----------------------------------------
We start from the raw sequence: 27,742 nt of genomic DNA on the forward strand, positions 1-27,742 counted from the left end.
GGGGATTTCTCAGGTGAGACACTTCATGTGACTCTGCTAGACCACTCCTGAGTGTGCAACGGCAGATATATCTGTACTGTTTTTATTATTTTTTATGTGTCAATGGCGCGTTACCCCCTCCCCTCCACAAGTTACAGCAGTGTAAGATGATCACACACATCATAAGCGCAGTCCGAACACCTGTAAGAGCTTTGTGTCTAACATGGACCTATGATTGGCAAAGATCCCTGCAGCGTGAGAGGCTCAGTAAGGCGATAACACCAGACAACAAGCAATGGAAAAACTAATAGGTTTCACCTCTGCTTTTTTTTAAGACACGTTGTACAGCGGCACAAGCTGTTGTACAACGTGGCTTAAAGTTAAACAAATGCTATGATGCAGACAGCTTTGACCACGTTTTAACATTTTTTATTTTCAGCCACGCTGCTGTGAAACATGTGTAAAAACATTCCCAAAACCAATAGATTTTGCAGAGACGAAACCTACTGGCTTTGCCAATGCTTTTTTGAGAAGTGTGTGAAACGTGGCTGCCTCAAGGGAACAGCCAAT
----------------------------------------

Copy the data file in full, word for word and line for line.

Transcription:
We start from the raw sequence: 27,742 nt of genomic DNA on the forward strand, positions 1-27,742 counted from the left end.
GGGGATTTCTCAGGTGAGACACTTCATGTGACTCTGCTAGACCACTCCTGAGTGTGCAACGGCAGATATATCTGTACTGTTTTTATTATTTTTTATGTGTCAATGGCGCGTTACCCCCTCCCCTCCACAAGTTACAGCAGTGTAAGATGATCACACACATCATAAGCGCAGTCCGAACACCTGTAAGAGCTTTGTGTCTAACATGGACCTATGATTGGCAAAGATCCCTGCAGCGTGAGAGGCTCAGTAAGGCGATAACACCAGACAACAAGCAATGGAAAAACTAATAGGTTTCACCTCTGCTTTTTTTTAAGACACGTTGTACAGCGGCACAAGCTGTTGTACAACGTGGCTTAAAGTTAAACAAATGCTATGATGCAGACAGCTTTGACCACGTTTTAACATTTTTTATTTTCAGCCACGCTGCTGTGAAACATGTGTAAAAACATTCCCAAAACCAATAGATTTTGCAGAGACGAAACCTACTGGCTTTGCCAATGCTTTTTTGAGAAGTGTGTGAAACGTGGCTGCCTCAAGGGAACAGCCAAT